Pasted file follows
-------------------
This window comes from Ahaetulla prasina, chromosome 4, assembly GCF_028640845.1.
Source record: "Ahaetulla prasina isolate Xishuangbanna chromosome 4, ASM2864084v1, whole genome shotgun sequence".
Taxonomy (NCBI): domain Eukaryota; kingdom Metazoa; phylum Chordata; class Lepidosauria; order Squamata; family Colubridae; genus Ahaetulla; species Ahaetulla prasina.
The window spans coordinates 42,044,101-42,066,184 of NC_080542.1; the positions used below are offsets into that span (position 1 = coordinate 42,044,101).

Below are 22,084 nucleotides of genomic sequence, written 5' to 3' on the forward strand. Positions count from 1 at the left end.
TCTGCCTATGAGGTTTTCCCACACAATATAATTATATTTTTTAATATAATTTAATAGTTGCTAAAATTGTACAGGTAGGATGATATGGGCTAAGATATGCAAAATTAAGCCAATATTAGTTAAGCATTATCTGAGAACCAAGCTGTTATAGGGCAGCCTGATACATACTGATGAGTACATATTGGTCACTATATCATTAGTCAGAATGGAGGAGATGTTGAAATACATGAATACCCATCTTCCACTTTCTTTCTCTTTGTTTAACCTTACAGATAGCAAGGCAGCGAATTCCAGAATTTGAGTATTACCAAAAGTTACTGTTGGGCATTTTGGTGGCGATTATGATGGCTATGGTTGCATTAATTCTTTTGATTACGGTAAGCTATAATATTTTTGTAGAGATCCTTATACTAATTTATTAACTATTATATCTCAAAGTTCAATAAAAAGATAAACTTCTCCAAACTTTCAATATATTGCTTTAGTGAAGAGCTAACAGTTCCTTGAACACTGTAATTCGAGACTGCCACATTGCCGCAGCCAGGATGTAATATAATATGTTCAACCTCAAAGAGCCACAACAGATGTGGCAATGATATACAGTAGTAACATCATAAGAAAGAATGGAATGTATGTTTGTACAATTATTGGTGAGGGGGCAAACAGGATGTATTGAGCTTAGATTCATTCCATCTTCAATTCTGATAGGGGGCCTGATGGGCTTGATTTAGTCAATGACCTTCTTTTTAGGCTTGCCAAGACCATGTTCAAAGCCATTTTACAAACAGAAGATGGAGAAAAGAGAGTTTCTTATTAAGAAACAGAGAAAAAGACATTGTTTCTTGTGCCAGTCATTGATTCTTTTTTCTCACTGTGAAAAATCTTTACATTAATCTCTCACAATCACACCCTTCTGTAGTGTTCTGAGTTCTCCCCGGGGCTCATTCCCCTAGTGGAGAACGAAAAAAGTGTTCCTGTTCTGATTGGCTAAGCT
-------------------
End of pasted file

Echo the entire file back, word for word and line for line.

This window comes from Ahaetulla prasina, chromosome 4, assembly GCF_028640845.1.
Source record: "Ahaetulla prasina isolate Xishuangbanna chromosome 4, ASM2864084v1, whole genome shotgun sequence".
Taxonomy (NCBI): domain Eukaryota; kingdom Metazoa; phylum Chordata; class Lepidosauria; order Squamata; family Colubridae; genus Ahaetulla; species Ahaetulla prasina.
The window spans coordinates 42,044,101-42,066,184 of NC_080542.1; the positions used below are offsets into that span (position 1 = coordinate 42,044,101).

Below are 22,084 nucleotides of genomic sequence, written 5' to 3' on the forward strand. Positions count from 1 at the left end.
TCTGCCTATGAGGTTTTCCCACACAATATAATTATATTTTTTAATATAATTTAATAGTTGCTAAAATTGTACAGGTAGGATGATATGGGCTAAGATATGCAAAATTAAGCCAATATTAGTTAAGCATTATCTGAGAACCAAGCTGTTATAGGGCAGCCTGATACATACTGATGAGTACATATTGGTCACTATATCATTAGTCAGAATGGAGGAGATGTTGAAATACATGAATACCCATCTTCCACTTTCTTTCTCTTTGTTTAACCTTACAGATAGCAAGGCAGCGAATTCCAGAATTTGAGTATTACCAAAAGTTACTGTTGGGCATTTTGGTGGCGATTATGATGGCTATGGTTGCATTAATTCTTTTGATTACGGTAAGCTATAATATTTTTGTAGAGATCCTTATACTAATTTATTAACTATTATATCTCAAAGTTCAATAAAAAGATAAACTTCTCCAAACTTTCAATATATTGCTTTAGTGAAGAGCTAACAGTTCCTTGAACACTGTAATTCGAGACTGCCACATTGCCGCAGCCAGGATGTAATATAATATGTTCAACCTCAAAGAGCCACAACAGATGTGGCAATGATATACAGTAGTAACATCATAAGAAAGAATGGAATGTATGTTTGTACAATTATTGGTGAGGGGGCAAACAGGATGTATTGAGCTTAGATTCATTCCATCTTCAATTCTGATAGGGGGCCTGATGGGCTTGATTTAGTCAATGACCTTCTTTTTAGGCTTGCCAAGACCATGTTCAAAGCCATTTTACAAACAGAAGATGGAGAAAAGAGAGTTTCTTATTAAGAAACAGAGAAAAAGACATTGTTTCTTGTGCCAGTCATTGATTCTTTTTTCTCACTGTGAAAAATCTTTACATTAATCTCTCACAATCACACCCTTCTGTAGTGTTCTGAGTTCTCCCCGGGGCTCATTCCCCTAGTGGAGAACGAAAAAAGTGTTCCTGTTCTGATTGGCTAAGCT